Winespeak – Vinification

The process of making wine from berries is fairly straightforward, as natural processes take care of the majority of the magic that turns sugar into alcohol.  (There is actually a study of winemaking, called oenology. Who knew?  During my college years, I thought the only study of this was hands-on research after hours)

As I have alluded to before, the vintner is simply the curator of a complex set of exchanges whereby our Creator continues to systematically provide life in a world of His design.  For grapes, this happens from seed to berry, berry to wine, season to season.  Science and research have improved grape potential in quality, quantity, and diversity, just as technology has improved upon production processes; however, these human achievements simply pale in comparison to the daily orchestra being performed through earth, water, and sunlight.  In a letter to a French acquaintance, Benjamin Franklin once wrote:

“We hear of the conversion of water into wine at the marriage in Cana, as of a miracle.  But this conversion is, through the goodness of God, made every day before our eyes.  Behold the rain which descends from heaven upon our vineyards, and which incorporates itself with the grapes to be changed into wine; a constant proof that God loves us, and loves to see us happy!”

A grape is roughly 70% pulp (mostly sugar and water, some acid), 20% skin, and 5% seeds.  As a grape matures, sugar is increased in the pulp and acid is decreased.  Harvesting is all about delicate timing as the vintner tries to pick the grapes at the exact moment the balance of sugar and acid is reached for the varietal, and what the goals are for each particular wine.  Harvesting too early can sacrifice potential, and too late can expose the grapes to adverse and often unforeseen weather changes.

Sugar: Found in the pulp of a grape and critical to the process of making wine.  Sugar is the meal that feeds the yeast and gets the whole winemaking (vinification) process started.  It also dictates the sweetness of the wine and the alcohol content. 

Acid: Can affect growth of yeast during fermentation and protects wine from bacteria.  More importantly, acid affects the balance, color, and taste of wine.  It plays a key role in balancing out the sweetness and bitterness in wine that come from sugar and tannins.

Yeast: Microorganism that occurs naturally in nature.  Yeast is present on the skins of all grapes.  When a grape is crushed, the yeast begins feeding on the sugar and converts these carbohydrates to carbon dioxide and…you guessed it… alcohol!  Once all the sugar is used up, the yeast die out.  Vintners can be creative and kill off the yeast before primary fermentation converts all the sugar in order to leave residual sugar for a sweeter wine.

Fermentation: The incredible process of yeast converting sugar to alcohol.  This has happened naturally in nature since right around the beginning of time.  Fermentation lasts a brief period prior to the wine moving on to be aged.  Certain climactic conditions and sanitation precautions must be taken in order to ensure a successful fermentation.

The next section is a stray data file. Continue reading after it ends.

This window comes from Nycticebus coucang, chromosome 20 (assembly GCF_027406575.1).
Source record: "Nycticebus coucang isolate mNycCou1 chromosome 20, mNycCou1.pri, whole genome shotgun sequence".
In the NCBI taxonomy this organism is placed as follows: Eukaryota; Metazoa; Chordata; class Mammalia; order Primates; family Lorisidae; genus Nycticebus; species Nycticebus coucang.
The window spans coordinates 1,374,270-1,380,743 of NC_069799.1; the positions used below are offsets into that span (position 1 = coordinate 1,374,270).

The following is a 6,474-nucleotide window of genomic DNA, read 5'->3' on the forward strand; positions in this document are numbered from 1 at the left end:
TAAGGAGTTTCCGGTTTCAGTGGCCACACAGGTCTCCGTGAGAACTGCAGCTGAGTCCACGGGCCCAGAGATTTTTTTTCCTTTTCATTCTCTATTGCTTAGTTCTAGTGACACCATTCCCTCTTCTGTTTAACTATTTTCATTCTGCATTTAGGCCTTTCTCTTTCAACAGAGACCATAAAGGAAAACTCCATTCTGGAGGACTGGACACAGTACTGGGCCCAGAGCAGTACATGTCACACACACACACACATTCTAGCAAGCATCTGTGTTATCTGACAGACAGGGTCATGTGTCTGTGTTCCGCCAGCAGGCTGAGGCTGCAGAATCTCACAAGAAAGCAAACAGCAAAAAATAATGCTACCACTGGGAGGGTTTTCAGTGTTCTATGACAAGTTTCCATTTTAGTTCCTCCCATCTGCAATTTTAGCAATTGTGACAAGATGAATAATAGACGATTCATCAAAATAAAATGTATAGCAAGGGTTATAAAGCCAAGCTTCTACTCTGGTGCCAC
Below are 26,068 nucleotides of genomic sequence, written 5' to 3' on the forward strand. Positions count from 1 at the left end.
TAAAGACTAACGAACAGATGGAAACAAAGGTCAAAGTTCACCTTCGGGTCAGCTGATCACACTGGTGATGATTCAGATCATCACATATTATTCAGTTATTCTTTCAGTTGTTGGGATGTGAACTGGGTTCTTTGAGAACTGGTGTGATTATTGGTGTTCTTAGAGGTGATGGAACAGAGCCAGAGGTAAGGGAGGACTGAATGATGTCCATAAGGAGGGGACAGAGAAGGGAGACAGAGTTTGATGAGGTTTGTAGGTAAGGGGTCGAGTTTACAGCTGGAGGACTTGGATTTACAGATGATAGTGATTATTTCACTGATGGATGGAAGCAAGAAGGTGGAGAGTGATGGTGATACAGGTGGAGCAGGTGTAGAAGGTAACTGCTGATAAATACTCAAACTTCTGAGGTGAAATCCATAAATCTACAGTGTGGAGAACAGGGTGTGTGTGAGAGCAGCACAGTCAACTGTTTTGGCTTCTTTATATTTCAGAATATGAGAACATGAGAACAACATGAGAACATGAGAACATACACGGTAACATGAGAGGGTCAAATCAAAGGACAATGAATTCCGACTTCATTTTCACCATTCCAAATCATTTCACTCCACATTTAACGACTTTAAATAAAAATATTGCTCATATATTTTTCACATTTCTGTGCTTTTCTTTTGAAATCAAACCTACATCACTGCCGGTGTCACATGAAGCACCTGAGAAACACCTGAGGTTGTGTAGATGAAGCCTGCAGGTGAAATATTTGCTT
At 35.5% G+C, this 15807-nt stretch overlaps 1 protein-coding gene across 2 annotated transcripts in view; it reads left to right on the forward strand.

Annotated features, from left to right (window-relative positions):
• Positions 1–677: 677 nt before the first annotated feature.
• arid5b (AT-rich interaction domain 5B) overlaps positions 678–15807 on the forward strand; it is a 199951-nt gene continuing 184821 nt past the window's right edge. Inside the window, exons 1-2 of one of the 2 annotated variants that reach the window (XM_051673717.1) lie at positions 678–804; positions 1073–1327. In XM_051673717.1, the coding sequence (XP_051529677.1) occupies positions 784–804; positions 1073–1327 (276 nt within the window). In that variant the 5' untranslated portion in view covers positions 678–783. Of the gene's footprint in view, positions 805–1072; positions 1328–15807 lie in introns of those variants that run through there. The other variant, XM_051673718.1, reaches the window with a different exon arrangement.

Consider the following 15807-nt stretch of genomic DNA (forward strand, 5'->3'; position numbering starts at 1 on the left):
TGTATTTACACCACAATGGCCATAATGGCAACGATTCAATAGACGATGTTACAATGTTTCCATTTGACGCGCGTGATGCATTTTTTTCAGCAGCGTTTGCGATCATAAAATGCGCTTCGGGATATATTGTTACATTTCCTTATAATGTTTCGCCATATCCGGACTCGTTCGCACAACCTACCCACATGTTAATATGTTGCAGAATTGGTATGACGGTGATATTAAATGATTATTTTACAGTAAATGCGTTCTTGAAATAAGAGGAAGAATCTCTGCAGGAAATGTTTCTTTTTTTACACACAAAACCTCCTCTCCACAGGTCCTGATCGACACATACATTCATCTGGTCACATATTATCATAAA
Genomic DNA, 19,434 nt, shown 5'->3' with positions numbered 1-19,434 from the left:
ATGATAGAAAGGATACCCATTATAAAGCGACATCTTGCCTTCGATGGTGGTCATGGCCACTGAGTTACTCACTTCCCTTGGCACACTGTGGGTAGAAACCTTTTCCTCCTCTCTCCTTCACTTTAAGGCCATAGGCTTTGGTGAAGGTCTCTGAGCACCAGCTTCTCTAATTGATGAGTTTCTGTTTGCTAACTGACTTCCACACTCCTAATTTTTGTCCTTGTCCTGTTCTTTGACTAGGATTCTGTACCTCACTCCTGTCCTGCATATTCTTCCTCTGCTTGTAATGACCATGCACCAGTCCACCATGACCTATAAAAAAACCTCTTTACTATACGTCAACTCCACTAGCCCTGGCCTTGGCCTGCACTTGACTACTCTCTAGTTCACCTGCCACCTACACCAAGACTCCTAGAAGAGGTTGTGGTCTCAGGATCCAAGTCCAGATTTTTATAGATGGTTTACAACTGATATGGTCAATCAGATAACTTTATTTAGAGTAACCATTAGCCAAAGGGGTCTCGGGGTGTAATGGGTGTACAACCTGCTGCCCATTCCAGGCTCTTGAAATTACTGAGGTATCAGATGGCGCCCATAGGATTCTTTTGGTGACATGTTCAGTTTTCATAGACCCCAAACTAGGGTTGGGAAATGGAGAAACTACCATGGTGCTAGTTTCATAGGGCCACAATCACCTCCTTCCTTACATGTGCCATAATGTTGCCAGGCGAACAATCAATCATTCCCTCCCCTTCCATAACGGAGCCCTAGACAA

I am certain that I’m not a scientist, nor have I ever shown any natural ability toward the subject.  If this is also the case for you, mastering just the terms shown above is enough to at least carry on a decent conversation with people that know much more about it.  From a laymen’s point of view (mine), it is simply fascinating to think of the process that took place to turn a grape to wine.  Here is a fun challenge for you: next time you are drinking a glass of wine, really concentrate on the interworking of nature, microorganisms, timing and work by the vintner that all transpired in order to get that glass into your hand.  Or for that matter, the bottle, plastic cup, coffee mug, etc.  The vessel that the wine rides in on the way to your mouth when you are enjoying wine can vary, but it’s what’s inside that counts.

Now, applying these same concepts and processes, it’s fairly straightforward when making wine from juice or a kit.  Side note on kits: I’m not overly familiar with them because frankly, they aren’t our style.  Asher is a scientist, after all.  Our “kits” are recipes we find mixed with our own creative liberties, combined with good old fashioned trial and error.  From what I have seen, kits are expensive and get mixed reviews anyway.  So c’mon people, it’s an exciting world out there, live a little!

Without the help of a kit or “instructions”, it is quite possible to make wine from fruit juice.  The theory is the same: pour juice into a bucket, add all necessary yeast, sugar, and acid.  The juice gives the wine the flavor you desire, but there is not enough sugar for a successful fermentation.  Therefore, sugar is added and once the yeast is combined, the fermentation process begins!

Whether it is from grapes you have grown, fruit from the store, or any old juice you can find, homemade wine is just a few steps away.  It is as rewarding as it can be frustrating.  Raise a glass to yourself when you make some wine that you thoroughly enjoy… and then go back to that same batch of wine if your next attempt is awful, and raise a glass to yourself again.  They can’t all be winners, and it takes cloudy nights to truly appreciate the stars.

Cheers!

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One thought on “Winespeak – Vinification

  1. Pingback: October 2012 – In the Lab | Dale Hollow

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